Did the Arakawa until the first bumper and back several times until the 30min were over. Had the Average HR and Actual HR on the Garmin screen and try to keep it at 180 (guessed that number by looking at some old climb HR logs). However it was very tough, especially trying to motivate oneself to keep a high intensity on the flat :(, the wind was blowing strong upwards, ended with 176bpm for the last 20min. I guess this test might be much easier on a hill (then it should also directly provide ones FTP), might try it tomorrow on Yabitsu :)
 

basilleroux

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#8
Joe Friel's blog has lots of good advice on testing, as does trainingpeaks.com.

I do mine on my turbo as it means conditions are consistent from 1 test to the next.
 

Sikochi

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#9
I would have to ask, why the focus on the Conconi Tests? Nowadays, as you mentioned, the more common term is FTP, as devised by Andy Coggan, and there are seven common ways to determine it
http://alex-cycle.blogspot.com/2008/05/seven-deadly-sins.html
A MAP test is just one way.

You don`t have to precisely know your thresholds, as you can train fine without them. Just do a 2 x 20 and try and hold a steady effort. If at the end of the second 20, the effort level was too easy, increase it next time. If it was impossible to complete the second interval, then lower the effort level next time. The main thing, is being able to hold the effort level constant and having the power meter has shown me that whilst overall effort was fine, the fluctuations within that meant I was anywhere from L3 - L6 rather than sat in L4 and likewise with my VO2 sets.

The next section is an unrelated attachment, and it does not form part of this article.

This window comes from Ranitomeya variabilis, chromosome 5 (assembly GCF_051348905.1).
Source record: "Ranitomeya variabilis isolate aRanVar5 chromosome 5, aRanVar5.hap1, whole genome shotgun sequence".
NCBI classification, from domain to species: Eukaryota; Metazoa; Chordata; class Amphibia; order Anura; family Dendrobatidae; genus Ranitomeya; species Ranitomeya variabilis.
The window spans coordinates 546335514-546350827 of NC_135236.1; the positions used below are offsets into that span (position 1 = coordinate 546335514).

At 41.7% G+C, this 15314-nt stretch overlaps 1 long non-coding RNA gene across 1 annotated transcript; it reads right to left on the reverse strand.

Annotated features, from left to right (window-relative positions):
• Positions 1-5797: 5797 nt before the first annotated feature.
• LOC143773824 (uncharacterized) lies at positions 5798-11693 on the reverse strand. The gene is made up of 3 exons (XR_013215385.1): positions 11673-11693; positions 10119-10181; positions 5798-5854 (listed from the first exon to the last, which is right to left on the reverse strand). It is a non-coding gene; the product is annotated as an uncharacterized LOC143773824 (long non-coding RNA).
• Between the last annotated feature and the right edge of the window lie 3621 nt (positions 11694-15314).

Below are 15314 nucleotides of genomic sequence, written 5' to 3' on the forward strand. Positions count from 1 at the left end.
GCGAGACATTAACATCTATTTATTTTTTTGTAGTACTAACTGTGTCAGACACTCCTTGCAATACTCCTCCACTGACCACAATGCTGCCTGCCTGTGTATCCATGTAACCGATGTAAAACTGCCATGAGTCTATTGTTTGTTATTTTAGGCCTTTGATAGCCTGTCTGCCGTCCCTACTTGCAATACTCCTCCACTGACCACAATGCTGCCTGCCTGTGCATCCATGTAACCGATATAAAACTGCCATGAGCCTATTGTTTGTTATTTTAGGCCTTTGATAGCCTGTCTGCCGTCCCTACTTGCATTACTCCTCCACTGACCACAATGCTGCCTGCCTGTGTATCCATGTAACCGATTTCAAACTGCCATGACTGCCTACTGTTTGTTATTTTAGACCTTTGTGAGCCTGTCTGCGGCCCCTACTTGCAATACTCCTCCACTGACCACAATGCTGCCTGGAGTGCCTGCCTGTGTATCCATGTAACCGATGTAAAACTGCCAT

As GSAstuto noted, HR is flawed due to so many factors, for instance, due to cardiac drift then if you are trying to hold a constant HR for a given period, your power is dropping off. Like you said, it is common (I am a prime example) of having a different FTP on hills and flats - there is no way I can do a VO2 set on the flat, as I can`t produce the required wattage, something I have to train - and motivation is also a factor.
 

andywood

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#11
As GSAstuto noted, HR is flawed due to so many factors, for instance, due to cardiac drift then if you are trying to hold a constant HR for a given period, your power is dropping off.

Know exactly what you mean, but would it be unreasonable to say that power is flawed as it decreases over time at a fixed heart rate... Depends what you are trying to measure really. Heart rate is certainly an excellent monitor of your body's condition at a given time and an excellent monitor of how your body reacts to exercise during an exercise session.

Andy

www.jyonnobitime.com/time
 

Malte

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#12
I would have to ask, why the focus on the Conconi Tests? Nowadays, as you mentioned, the more common term is FTP, as devised by Andy Coggan, and there are seven common ways to determine it
http://alex-cycle.blogspot.com/2008/05/seven-deadly-sins.html
A MAP test is just one way.
By Conconi-test I meant a ramp-test like MAP. With a Trainer I could adjust the power/resistance and should be able to see my AT, FTP deflection point. I don't have a power meter but would like to check some power figures (without the need to heavy invest in a power-meter).